• Cocoa Pebbles
  • Fruity Pebbles
  • Marshmallow Fruity Pebbles
  • Magic Fruity Pebbles
  • Birthday Cake Pebbles. This is a special edition cereal released for the 50th birthday of Pebbles.

Discontinued flavors

Post is not afraid to try new things. Just take a quick look at all the Pebbles varieties that have been introduced, some for just a year, others for several years.

  • Dino Pebbles (1991-1993)
  • Bedrock Blizzard (1998–2002)
  • Cinna-Crunch Pebbles (1998–2001)
  • Winter Fruity Pebbles (2002–2005)
  • Marshmallow Mania Pebbles (2005–2007)
  • Half Sugar Fruity Pebbles (2005–2007)
  • IceBerry Pebbles (2006)
  • Ice Cream Pebbles (2015)
  • Bamm-Bamm Berry Pebbles (2007–2009)
  • Dino S’mores Pebbles (2008–2009)
  • Cupcake Pebbles (2010–2011)
  • Marshmallow Pebbles (2010–2014)
  • Fruity Pebbles Extreme (2013–2014)
  • Sugar Cookies Pebbles (2013, 2014)
  • Summer Berry Pebbles (2014)
  • Candy Corn Pebbles (2014)
  • Poppin’ Pebbles (2014–2016)
  • Cinnamon Pebbles (2016–2018)
  • Peanut Butter and Cocoa Pebbles (2018–2020)
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  • Rice
  • Sugar
  • Hydrogenated vegetable oil
  • Cocoa
  • Salt
  • Caramel color
  • Natural and artificial flavor
  • Vitamins and minerals niacinamide
  • Reduced iron
  • Zinc oxide
  • Vitamin b6
  • Vitamin a palmitate
  • Riboflavin
  • Thiamin mononitrate
  • Folic acid
  • Vitamin b12
  • Vitamin d3


Serving Size: 0.8 cup (29g) % Daily Value*
Amount Per Serving
Calories from Fat 9
Calories 120
Total Fat 1g 2%
Saturated Fat 1g 5%
Trans Fat 0g
Cholesterol 0mg 0%
Sodium 170mg 7%
Potassium 45mg 1%
Total Carbohydrates 25g 8%
Dietary Fiber 0g 0%
Sugars 10g
Protein 1g
Vitamin A 15%
Vitamin C 0%
Calcium 0%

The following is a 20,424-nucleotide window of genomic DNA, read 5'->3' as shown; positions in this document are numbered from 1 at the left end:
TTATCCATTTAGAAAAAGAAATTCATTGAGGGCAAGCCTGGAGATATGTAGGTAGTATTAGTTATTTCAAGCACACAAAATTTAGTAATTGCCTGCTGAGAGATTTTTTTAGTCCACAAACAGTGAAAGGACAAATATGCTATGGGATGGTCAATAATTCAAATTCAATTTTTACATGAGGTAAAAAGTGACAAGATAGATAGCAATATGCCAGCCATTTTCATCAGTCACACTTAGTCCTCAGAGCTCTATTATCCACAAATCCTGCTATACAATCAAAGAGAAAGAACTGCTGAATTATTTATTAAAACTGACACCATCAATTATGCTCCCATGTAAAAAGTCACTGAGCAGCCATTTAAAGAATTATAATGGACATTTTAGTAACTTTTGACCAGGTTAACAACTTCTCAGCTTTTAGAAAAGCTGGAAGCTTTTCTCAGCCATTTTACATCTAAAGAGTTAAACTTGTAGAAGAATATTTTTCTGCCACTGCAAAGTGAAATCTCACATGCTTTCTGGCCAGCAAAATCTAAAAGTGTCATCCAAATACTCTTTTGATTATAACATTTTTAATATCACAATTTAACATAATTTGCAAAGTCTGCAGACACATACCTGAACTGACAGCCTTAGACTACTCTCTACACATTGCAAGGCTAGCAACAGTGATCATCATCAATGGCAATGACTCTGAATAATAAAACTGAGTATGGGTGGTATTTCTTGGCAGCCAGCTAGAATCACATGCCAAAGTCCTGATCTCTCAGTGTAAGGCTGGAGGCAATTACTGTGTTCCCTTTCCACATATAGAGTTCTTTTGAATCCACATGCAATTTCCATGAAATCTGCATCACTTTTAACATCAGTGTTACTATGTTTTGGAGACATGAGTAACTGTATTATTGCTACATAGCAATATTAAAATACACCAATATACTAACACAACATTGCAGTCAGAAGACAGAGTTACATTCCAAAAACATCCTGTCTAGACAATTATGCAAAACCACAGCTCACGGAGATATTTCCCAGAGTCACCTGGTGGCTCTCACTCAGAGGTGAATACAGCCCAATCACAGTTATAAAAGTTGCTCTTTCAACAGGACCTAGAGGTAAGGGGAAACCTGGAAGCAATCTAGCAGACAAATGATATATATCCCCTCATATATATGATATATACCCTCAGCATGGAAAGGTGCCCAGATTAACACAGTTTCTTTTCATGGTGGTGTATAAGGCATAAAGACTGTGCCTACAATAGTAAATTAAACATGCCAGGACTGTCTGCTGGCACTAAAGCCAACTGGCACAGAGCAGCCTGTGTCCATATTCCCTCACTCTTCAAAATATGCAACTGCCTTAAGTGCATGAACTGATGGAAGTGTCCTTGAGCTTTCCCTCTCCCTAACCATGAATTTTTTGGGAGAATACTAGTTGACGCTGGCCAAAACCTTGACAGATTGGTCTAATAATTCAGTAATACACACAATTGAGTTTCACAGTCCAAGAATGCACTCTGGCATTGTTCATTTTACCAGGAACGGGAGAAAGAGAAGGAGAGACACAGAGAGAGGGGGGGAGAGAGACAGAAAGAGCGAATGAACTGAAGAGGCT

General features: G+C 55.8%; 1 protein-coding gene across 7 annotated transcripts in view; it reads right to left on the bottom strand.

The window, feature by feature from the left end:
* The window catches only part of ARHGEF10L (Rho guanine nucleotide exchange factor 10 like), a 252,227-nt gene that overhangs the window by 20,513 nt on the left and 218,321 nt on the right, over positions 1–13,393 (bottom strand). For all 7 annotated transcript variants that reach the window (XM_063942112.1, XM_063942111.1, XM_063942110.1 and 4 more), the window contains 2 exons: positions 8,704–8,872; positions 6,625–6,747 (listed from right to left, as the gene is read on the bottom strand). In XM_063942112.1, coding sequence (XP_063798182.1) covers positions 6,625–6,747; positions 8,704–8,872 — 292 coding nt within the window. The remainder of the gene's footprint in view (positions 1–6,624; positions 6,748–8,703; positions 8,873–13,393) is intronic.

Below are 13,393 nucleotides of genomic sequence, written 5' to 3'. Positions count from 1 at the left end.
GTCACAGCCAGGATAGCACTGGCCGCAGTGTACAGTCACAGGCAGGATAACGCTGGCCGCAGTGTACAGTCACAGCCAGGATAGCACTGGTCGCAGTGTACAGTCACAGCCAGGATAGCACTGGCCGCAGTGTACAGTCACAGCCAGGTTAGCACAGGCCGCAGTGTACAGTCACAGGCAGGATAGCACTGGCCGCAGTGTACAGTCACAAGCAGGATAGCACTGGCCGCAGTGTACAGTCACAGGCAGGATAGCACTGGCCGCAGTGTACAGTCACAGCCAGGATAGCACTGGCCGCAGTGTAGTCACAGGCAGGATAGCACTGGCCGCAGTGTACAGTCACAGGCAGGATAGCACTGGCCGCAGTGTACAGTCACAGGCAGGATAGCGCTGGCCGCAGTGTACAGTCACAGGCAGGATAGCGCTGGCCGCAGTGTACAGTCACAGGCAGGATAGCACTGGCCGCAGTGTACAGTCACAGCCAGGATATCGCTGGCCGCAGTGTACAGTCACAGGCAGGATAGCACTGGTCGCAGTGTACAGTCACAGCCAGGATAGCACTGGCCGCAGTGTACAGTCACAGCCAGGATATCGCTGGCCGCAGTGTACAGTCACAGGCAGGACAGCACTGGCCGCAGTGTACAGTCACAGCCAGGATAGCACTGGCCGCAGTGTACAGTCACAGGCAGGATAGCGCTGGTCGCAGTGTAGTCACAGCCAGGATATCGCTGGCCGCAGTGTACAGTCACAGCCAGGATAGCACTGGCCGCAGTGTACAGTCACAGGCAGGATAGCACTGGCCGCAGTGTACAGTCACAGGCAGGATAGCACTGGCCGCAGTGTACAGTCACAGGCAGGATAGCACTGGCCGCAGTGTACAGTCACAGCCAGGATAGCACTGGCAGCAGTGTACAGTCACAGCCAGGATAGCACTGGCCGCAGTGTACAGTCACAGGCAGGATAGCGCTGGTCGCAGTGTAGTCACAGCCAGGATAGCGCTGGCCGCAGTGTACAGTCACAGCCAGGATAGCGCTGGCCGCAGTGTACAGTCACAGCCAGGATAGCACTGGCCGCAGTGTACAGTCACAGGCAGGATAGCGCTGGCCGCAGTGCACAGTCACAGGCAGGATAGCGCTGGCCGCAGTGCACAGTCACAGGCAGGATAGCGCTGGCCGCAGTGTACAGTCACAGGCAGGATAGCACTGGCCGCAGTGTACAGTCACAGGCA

Iron 10%
  • Percent Daily Values are based on a 2000 calorie diet.



Fun facts about Cocoa Pebbles

  • Barney Rubble often described Cocoa Pebbles as “Cocoa, Mocho Good!”
  • Post ad campaigns over the years have capitalized on trends in pop culture. When courtroom shows like “The People’s Court” and “Judge Judy” exploded, Post introduced “Cocoa Court” commercials spoofing that style of show. Another Cocoa Pebbles campaign hopped on the MC Hammer rap trend by turning Barney into “The Master Rapper.”
  • Post has expanded the Pebbles brand beyond cereal. In 2021, they celebrated the 50th anniversary of the cereal by partnering with Love Your Melon to make hats and shirts. They’ve also formed partnerships for Cocoa Pebbles flavored protein power, candy bars, ice cream and cereal bars. 
  • Cocoa Pebbles is sold in boxes and in easy-to-store bags. The packaging look is the same for both boxes and bags.
  • WWE wrestler and television star Hulk Hogan filed a lawsuit against Post in 2010 over a commercial for Cocoa Pebbles. The commercial has Barney and Fred going up against a wrestler named Hulk Boulder. At the end of the commercial, Bamm-Bamm (Barney’s son), smashed the defeated Hulk Boulder. Hulk Hogan contended that the animated wrestler was based on his likeness and pointed out that he went by Hulk Boulder early in his career. Hogan said that the commercial damaged his image. In the end the lawsuit was settled, and Post agreed to stop airing the commercial. 
  • Cocoa Pebbles were available in Canada for a time, but in a different form. Rather than being made of rice, the Canadian version was made with whole wheat, corn flour and oat flour. They were also a different shape – pebble-shaped puffs rather than the American Cocoa Pebbles. They are no longer available in Canada.
  • Cocoa Pebbles are used by home cooks in recipes for cookies, brownies, cheesecake, pancakes and other sweet treats. 

Please leave a review or any memories of this snack in the comments below. Thank you!